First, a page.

- posted 09-27-2010 11:01 AM      Profile for Mike Blakesley   Author's Homepage   Email Mike Blakesley   Send New Private Message       Edit/Delete Post 
We are using the Ecolab chemicals but there is a serious amount of spots left on the glasses. My wife suggested squirting a small amount of "Finish" into the water before washing, so I tried that with a few glasses last night and....no spots. The glasses look fine otherwise so hopefully this is a solution we can keep using.

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Matt Fields
Jedi Master Film Handler

Posts: 540
From: Jackson, Ohio, United States
Registered: Jun 2005


 - posted 09-27-2010 06:04 PM      Profile for Matt Fields   Email Matt Fields   Send New Private Message       Edit/Delete Post 
What is Finish?

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Mike Blakesley
Film God

Posts: 12492
From: Forsyth, Montana
Registered: Jun 99


 - posted 09-27-2010 06:27 PM      Profile for Mike Blakesley   Author's Homepage   Email Mike Blakesley   Send New Private Message       Edit/Delete Post 
It is a blue liquid that's meant for home dishwashers. (It actually says "JET DRY" on the label too.) In a home machine, it goes in the "rinse agent" dispenser. I just squirted some into the water tank of our theatre dishwasher (Knight undercounter model) and the spots were gone on the next wash.

I don't know how much is the ideal amount. I probably put about a half-ounce or so into the machine. This is totally an experiment here, but good results so far.

NOTE: We have hard water here; if you have soft water (or a water softener) you may not have this problem.

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Kenneth Wuepper
Jedi Master Film Handler

Posts: 996
From: Saginaw, MI, USA
Registered: Feb 2002


 - posted 09-27-2010 07:35 PM      Profile for Kenneth Wuepper   Email Kenneth Wuepper   Send New Private Message       Edit/Delete Post 
We found that the Kodak lab detergent, Foto-Flo 200 works wonders. Basically it is a detergent without the color or scent of home products. It is also very strong acting. It is intended for addition to the final rinse in film processing. We have used it successfully in washing the crystals on the lobby chandelier. It also works on the glass in the front doors.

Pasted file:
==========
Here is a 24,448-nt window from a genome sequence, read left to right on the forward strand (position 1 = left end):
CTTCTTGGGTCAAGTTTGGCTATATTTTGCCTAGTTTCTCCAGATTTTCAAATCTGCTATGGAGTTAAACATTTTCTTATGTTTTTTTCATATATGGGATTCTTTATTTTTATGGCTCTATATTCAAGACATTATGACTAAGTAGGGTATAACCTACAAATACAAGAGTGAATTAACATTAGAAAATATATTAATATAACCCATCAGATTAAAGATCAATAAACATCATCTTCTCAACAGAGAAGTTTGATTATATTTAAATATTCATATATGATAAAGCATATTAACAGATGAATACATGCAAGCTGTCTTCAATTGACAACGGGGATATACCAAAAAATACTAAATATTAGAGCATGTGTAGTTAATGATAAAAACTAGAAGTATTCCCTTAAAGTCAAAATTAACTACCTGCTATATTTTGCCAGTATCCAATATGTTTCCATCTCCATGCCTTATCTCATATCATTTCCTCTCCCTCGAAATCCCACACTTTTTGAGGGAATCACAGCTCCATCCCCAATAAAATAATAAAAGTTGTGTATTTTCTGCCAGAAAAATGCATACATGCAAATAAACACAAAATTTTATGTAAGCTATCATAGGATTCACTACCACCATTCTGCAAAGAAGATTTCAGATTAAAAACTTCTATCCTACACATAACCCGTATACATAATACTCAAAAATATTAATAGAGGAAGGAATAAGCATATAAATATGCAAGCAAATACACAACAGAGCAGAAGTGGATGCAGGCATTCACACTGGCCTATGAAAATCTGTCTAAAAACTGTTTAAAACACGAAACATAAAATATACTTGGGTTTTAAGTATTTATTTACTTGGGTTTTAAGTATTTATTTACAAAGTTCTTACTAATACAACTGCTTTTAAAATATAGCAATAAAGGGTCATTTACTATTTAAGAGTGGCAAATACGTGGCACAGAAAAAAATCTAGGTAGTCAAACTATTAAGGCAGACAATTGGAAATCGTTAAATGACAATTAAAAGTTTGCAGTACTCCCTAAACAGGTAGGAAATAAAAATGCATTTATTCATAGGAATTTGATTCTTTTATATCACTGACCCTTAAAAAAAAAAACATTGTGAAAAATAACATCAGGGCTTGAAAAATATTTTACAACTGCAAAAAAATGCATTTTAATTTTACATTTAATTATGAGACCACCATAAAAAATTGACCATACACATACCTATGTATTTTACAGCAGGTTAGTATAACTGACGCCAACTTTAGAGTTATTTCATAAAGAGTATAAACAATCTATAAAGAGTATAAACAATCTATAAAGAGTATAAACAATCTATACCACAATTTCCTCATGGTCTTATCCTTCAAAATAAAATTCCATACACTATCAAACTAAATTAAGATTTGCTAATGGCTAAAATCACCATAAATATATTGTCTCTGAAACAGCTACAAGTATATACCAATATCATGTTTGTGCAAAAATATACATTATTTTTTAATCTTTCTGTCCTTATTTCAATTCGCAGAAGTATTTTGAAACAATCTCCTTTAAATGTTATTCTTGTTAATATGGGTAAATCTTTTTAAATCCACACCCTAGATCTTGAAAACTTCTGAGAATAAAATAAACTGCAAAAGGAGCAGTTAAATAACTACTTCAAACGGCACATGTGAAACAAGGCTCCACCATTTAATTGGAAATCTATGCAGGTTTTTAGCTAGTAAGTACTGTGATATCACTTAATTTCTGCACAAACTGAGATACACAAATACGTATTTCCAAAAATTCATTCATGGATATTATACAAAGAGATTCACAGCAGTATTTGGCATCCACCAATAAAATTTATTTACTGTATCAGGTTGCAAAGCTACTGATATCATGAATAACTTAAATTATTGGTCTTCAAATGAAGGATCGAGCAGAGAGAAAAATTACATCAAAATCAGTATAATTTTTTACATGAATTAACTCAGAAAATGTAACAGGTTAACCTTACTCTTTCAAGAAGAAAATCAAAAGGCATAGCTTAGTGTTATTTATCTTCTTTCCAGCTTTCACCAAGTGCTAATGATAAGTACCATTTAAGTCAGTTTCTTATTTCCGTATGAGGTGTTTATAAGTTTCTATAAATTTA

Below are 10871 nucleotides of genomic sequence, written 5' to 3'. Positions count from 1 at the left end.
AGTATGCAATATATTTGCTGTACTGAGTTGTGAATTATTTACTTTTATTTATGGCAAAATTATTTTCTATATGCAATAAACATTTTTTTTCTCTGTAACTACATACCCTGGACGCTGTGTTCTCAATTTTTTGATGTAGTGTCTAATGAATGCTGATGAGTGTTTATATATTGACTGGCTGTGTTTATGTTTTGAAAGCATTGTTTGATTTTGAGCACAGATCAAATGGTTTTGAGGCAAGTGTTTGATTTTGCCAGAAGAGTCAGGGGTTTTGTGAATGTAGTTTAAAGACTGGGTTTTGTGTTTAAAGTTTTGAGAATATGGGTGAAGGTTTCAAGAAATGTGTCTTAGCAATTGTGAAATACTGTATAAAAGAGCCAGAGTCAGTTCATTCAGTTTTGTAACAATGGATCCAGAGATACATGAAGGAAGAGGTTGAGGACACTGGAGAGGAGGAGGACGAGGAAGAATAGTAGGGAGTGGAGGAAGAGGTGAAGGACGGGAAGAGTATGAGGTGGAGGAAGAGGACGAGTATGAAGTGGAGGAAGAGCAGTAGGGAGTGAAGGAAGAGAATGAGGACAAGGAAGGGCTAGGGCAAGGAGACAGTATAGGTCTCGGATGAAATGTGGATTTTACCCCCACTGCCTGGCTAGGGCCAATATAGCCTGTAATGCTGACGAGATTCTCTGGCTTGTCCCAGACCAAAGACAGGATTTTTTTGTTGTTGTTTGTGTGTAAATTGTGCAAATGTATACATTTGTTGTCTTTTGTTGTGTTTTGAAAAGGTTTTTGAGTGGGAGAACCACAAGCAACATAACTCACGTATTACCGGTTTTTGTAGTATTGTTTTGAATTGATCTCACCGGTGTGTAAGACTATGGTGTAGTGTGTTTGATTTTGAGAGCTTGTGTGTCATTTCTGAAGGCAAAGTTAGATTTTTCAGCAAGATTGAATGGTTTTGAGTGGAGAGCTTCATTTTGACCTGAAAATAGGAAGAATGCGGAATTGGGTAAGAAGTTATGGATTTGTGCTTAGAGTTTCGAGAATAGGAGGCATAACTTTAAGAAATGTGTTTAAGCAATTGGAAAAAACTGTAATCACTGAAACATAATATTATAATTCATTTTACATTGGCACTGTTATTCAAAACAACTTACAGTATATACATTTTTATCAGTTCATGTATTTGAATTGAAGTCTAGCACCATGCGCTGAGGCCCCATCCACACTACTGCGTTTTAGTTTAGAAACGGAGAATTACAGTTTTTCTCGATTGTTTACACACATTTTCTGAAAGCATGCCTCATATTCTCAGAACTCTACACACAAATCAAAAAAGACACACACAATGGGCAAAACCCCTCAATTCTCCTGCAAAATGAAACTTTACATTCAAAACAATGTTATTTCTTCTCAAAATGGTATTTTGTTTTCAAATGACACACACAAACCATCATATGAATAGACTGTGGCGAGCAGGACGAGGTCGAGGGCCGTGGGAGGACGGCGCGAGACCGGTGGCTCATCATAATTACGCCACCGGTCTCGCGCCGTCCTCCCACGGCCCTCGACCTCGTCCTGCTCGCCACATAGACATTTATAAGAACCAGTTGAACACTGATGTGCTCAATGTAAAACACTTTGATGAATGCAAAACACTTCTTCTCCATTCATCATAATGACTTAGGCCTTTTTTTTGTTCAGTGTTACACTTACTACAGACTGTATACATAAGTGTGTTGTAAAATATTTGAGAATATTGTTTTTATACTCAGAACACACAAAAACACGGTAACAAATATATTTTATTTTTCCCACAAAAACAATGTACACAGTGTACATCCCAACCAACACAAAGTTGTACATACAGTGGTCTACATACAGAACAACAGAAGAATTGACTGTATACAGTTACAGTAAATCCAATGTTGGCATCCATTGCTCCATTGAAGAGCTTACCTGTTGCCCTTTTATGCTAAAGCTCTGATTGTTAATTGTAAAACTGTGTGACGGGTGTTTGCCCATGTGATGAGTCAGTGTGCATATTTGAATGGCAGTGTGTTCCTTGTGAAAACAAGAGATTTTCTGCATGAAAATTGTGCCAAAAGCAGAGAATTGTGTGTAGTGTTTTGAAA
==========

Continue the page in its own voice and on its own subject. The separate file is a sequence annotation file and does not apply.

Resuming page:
KEN

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System Notices
Forum Watchdog / Soup Nazi

Posts: 215

Registered: Apr 2004


 - posted 02-06-2013 11:21 AM      Profile for System Notices         Edit/Delete Post 

It has been 862 days since the last post.


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Manny Knowles
"What are these things and WHY are they BLUE???"

Posts: 4247
From: Bloomington, IN, USA
Registered: Feb 2002


 - posted 02-06-2013 11:21 AM      Profile for Manny Knowles   Email Manny Knowles   Send New Private Message       Edit/Delete Post 
Just washed a batch of Dolby 3D glasses, and there are little white spots on them.

I'm using Ecolab chemicals -- the entire setup is per Dolby's instructions.

Didn't used to get these spots before, but it's been a few months since I ran 3D -- which means it's been a while since I used the washer.

Before washing, I always run the washer 3-5 times to clear out all the old water from the pipes and to get the whole apparatus up to temperature. And then I have about 5 batches of glasses to wash. Which means that after about 10 cycles of washing, I'm still getting spots.

Wash temperature is 120F, rinse temp is around 130F.

Mike -- what did your spots look like? Just water spots, or were they actual "white residue" spots like mine?

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Mike Blakesley
Film God

Posts: 12492
From: Forsyth, Montana
Registered: Jun 99


 - posted 02-06-2013 04:39 PM      Profile for Mike Blakesley   Author's Homepage   Email Mike Blakesley   Send New Private Message       Edit/Delete Post 
Just water spots. We still get them some days...I have no idea why. Some days the glasses look perfect, other days they are spotty. But the machine seems to leave behind a bit of "film" anyway so we always polish all the glasses. It's a pain in the butt but we get the concession people involved and can do a whole bunch of them fast.

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Manny Knowles
"What are these things and WHY are they BLUE???"

Posts: 4247
From: Bloomington, IN, USA
Registered: Feb 2002


 - posted 02-06-2013 05:04 PM      Profile for Manny Knowles   Email Manny Knowles   Send New Private Message       Edit/Delete Post 
Thanks for the reply, Mike.

Mine have actual white spots. Looks like specks of powder. I suspect it's chemical residue, although I'm not sure which chemical.

I'm going to re-check the dispersion amounts in the morning. I used a test strip for the chlorine and it was below 50ppm, so if that value has drifted, possibly the others have too.